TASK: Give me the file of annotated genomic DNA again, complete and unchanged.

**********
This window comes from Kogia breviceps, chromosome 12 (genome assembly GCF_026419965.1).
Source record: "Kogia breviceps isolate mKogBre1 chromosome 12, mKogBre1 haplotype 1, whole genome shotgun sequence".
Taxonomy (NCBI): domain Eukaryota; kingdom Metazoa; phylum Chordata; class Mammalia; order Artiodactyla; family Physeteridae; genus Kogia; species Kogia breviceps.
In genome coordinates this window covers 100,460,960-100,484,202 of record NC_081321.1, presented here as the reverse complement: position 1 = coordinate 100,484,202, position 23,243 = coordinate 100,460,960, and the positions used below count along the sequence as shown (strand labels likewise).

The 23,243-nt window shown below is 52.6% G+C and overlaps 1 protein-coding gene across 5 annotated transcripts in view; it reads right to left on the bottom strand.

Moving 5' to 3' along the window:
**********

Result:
This window comes from Kogia breviceps, chromosome 12 (genome assembly GCF_026419965.1).
Source record: "Kogia breviceps isolate mKogBre1 chromosome 12, mKogBre1 haplotype 1, whole genome shotgun sequence".
Taxonomy (NCBI): domain Eukaryota; kingdom Metazoa; phylum Chordata; class Mammalia; order Artiodactyla; family Physeteridae; genus Kogia; species Kogia breviceps.
In genome coordinates this window covers 100,460,960-100,484,202 of record NC_081321.1, presented here as the reverse complement: position 1 = coordinate 100,484,202, position 23,243 = coordinate 100,460,960, and the positions used below count along the sequence as shown (strand labels likewise).

The 23,243-nt window shown below is 52.6% G+C and overlaps 1 protein-coding gene across 5 annotated transcripts in view; it reads right to left on the bottom strand.

Moving 5' to 3' along the window: